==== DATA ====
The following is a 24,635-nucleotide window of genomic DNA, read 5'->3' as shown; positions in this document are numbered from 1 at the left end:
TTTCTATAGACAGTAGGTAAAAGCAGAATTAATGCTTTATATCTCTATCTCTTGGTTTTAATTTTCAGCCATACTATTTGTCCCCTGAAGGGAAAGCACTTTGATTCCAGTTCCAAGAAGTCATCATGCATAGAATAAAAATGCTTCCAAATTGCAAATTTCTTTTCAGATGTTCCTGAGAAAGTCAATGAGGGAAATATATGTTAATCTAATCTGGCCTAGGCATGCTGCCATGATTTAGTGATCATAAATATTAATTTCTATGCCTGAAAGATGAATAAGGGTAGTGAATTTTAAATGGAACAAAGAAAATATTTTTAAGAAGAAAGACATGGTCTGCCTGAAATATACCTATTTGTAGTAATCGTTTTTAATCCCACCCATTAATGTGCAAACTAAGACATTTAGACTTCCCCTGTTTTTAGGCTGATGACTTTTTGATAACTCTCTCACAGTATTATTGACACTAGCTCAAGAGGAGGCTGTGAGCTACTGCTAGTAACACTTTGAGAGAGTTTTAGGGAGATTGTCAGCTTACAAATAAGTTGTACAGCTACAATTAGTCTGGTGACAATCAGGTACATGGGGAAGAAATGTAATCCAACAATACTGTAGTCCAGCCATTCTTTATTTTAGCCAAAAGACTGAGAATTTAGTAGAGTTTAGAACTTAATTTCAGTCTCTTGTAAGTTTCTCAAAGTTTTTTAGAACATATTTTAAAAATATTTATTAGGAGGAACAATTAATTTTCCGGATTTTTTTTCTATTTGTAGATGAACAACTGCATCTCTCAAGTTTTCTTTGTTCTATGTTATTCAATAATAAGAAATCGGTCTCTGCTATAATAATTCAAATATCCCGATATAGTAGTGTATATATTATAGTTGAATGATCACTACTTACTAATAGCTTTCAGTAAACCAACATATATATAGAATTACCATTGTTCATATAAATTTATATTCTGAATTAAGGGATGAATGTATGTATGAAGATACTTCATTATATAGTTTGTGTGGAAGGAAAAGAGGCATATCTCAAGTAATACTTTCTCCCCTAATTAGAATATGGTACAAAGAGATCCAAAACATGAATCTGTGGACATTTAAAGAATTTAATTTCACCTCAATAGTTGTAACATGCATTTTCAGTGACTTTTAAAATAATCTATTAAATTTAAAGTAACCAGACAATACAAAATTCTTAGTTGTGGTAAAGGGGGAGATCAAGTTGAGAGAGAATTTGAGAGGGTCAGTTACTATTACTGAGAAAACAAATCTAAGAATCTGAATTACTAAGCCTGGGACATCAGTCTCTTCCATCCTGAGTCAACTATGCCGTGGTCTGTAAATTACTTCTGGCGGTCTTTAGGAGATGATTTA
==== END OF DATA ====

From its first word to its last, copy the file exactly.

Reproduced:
The following is a 24,635-nucleotide window of genomic DNA, read 5'->3' as shown; positions in this document are numbered from 1 at the left end:
TTTCTATAGACAGTAGGTAAAAGCAGAATTAATGCTTTATATCTCTATCTCTTGGTTTTAATTTTCAGCCATACTATTTGTCCCCTGAAGGGAAAGCACTTTGATTCCAGTTCCAAGAAGTCATCATGCATAGAATAAAAATGCTTCCAAATTGCAAATTTCTTTTCAGATGTTCCTGAGAAAGTCAATGAGGGAAATATATGTTAATCTAATCTGGCCTAGGCATGCTGCCATGATTTAGTGATCATAAATATTAATTTCTATGCCTGAAAGATGAATAAGGGTAGTGAATTTTAAATGGAACAAAGAAAATATTTTTAAGAAGAAAGACATGGTCTGCCTGAAATATACCTATTTGTAGTAATCGTTTTTAATCCCACCCATTAATGTGCAAACTAAGACATTTAGACTTCCCCTGTTTTTAGGCTGATGACTTTTTGATAACTCTCTCACAGTATTATTGACACTAGCTCAAGAGGAGGCTGTGAGCTACTGCTAGTAACACTTTGAGAGAGTTTTAGGGAGATTGTCAGCTTACAAATAAGTTGTACAGCTACAATTAGTCTGGTGACAATCAGGTACATGGGGAAGAAATGTAATCCAACAATACTGTAGTCCAGCCATTCTTTATTTTAGCCAAAAGACTGAGAATTTAGTAGAGTTTAGAACTTAATTTCAGTCTCTTGTAAGTTTCTCAAAGTTTTTTAGAACATATTTTAAAAATATTTATTAGGAGGAACAATTAATTTTCCGGATTTTTTTTCTATTTGTAGATGAACAACTGCATCTCTCAAGTTTTCTTTGTTCTATGTTATTCAATAATAAGAAATCGGTCTCTGCTATAATAATTCAAATATCCCGATATAGTAGTGTATATATTATAGTTGAATGATCACTACTTACTAATAGCTTTCAGTAAACCAACATATATATAGAATTACCATTGTTCATATAAATTTATATTCTGAATTAAGGGATGAATGTATGTATGAAGATACTTCATTATATAGTTTGTGTGGAAGGAAAAGAGGCATATCTCAAGTAATACTTTCTCCCCTAATTAGAATATGGTACAAAGAGATCCAAAACATGAATCTGTGGACATTTAAAGAATTTAATTTCACCTCAATAGTTGTAACATGCATTTTCAGTGACTTTTAAAATAATCTATTAAATTTAAAGTAACCAGACAATACAAAATTCTTAGTTGTGGTAAAGGGGGAGATCAAGTTGAGAGAGAATTTGAGAGGGTCAGTTACTATTACTGAGAAAACAAATCTAAGAATCTGAATTACTAAGCCTGGGACATCAGTCTCTTCCATCCTGAGTCAACTATGCCGTGGTCTGTAAATTACTTCTGGCGGTCTTTAGGAGATGATTTA